I guess they haven't figure out that Steve is Keynesian yet.Following his somewhat epic blog debate with Paul Krugman, Steve Keen appears on Capital Account with Lauren Lyster to debunk more Keynesian propaganda and the kleptocratic status quo 'debt doesn't matter' arguments.
The post is of interest to see what "the other side" is making of it.
Anyway, it good that Steve and Monetary Circuit Theory (MCT) is showing up there and at Mish's, especially since MMT and MCT are getting more closely in agreement.
Read it at Zero Hedge (with RT video of Keen)
Steve Keen On Why Debt Matters "All The Time" And The Need For "Quantitative Easing For The Public"Submitted by Tyler Durden
UPDATE: Mish predictably hates the debt jubilee.
Steve Keen Goes Off the Deep End With a "Debt Jubilee" (Free Money to Consumers) Proposal
But the good news is that Mish is on board with important monetary analysis that MCT and MMT share.
I am in general agreement with Keen on numerous things.
For example, I agree 100% with Keen that lending comes first and reserves later. I also agree with Keen that the notion of excess reserves is fatally flawed, and so is the notion of money multipliers.
I scoff, along with Keen, with the idea that excess reserves are going to come pouring back into the economy causing hyperinflation or massive inflation.
For a discussion, please see my December 21, 2009 article Fictional Reserve Lending And The Myth Of Excess Reserves in which I rebut the idea espoused by Robert Murphy that the Inflation Genie is About to Get Out of the Bottle.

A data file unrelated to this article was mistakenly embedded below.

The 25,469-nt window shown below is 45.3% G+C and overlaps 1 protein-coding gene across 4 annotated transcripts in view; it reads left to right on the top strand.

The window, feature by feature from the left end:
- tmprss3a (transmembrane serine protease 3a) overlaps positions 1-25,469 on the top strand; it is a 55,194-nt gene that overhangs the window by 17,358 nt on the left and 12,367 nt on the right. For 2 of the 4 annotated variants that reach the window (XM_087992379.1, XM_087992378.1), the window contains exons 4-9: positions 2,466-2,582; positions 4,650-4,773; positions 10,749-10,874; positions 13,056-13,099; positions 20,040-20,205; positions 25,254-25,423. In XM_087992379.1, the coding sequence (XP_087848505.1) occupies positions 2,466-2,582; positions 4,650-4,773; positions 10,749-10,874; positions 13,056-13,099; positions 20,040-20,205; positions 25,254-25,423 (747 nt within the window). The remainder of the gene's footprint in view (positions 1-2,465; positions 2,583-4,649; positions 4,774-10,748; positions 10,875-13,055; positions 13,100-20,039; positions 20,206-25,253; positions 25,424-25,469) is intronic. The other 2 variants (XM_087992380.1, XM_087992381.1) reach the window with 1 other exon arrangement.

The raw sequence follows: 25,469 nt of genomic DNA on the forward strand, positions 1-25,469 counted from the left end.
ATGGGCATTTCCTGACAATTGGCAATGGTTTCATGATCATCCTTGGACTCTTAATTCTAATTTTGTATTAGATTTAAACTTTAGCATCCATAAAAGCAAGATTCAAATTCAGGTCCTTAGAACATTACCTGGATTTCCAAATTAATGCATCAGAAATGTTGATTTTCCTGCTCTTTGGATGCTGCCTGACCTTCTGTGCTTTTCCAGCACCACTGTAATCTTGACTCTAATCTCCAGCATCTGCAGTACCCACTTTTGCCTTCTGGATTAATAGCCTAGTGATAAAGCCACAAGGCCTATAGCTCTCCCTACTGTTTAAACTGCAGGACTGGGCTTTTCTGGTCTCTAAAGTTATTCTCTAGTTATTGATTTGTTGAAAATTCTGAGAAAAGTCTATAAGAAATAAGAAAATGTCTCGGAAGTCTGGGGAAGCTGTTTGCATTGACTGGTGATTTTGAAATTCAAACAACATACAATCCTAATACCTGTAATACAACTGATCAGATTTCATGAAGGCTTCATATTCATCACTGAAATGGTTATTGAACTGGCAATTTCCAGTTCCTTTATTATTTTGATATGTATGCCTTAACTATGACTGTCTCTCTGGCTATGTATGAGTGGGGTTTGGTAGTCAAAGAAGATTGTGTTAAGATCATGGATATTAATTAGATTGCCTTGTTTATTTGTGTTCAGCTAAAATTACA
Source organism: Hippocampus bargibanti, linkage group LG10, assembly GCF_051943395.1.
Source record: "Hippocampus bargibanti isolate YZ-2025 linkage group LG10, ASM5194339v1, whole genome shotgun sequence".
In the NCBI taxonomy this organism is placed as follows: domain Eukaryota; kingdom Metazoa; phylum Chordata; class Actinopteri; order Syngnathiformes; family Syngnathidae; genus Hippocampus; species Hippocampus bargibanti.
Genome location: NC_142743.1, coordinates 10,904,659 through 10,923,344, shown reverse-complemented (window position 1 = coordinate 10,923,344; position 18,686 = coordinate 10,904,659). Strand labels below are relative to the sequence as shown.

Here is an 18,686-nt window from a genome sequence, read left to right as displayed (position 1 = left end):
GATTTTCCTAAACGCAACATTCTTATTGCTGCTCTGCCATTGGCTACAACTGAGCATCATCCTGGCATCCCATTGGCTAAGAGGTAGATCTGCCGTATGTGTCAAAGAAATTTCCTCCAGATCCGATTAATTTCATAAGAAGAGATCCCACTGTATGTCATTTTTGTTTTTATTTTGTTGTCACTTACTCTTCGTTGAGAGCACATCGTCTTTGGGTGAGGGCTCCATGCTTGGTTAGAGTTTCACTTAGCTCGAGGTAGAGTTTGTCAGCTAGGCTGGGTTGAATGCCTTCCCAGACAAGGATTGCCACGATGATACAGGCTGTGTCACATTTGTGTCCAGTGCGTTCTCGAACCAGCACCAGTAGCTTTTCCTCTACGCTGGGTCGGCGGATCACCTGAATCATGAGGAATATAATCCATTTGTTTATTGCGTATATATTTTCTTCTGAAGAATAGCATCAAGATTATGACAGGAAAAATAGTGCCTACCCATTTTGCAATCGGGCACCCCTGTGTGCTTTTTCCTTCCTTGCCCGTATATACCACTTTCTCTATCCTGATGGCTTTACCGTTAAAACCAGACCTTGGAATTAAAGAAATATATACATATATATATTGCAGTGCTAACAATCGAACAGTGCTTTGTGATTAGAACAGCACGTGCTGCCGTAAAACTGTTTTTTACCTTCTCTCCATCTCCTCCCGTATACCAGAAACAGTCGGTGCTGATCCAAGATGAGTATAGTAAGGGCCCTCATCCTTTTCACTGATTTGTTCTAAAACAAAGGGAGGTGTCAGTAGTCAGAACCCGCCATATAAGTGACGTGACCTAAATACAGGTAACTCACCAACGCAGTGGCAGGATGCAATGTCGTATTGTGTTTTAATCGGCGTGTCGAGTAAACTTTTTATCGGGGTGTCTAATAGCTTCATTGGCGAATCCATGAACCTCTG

The idea was silly then and it is still silly now. I believe events have proven as such.
However, start giving money away as Keen proposes and I would change my tune about inflation in a hurry. Note that QE is essentially a loan but Keen's proposal is an outright gift....
Bear in mind that I am a big admirer of Steve Keen. Steve has taught me a lot. I like his debt model. I just do not like his solution. It cannot and will not work, for reasons that quite frankly should be obvious.Mish thinks a debt jubilee would be inflationary and says he doesn't mind some deflation.
Mind you there is absolutely nothing wrong with price deflation.The problem with deflation is that once prices start falling then self-interest dictates waiting to buy until prices are lower, and lower.... Which increases saving. Which if not offset results in economic contraction due to lagging demand. The old paradox of thrift. What's good for an individual is bad for the economy as a whole and thus ends up being bad for all the individuals that make it up.
Who out there does not want the price of oil to drop or the price of food to drop? Who does not want more for their money at the department store? Who does not want the price of a college education to drop?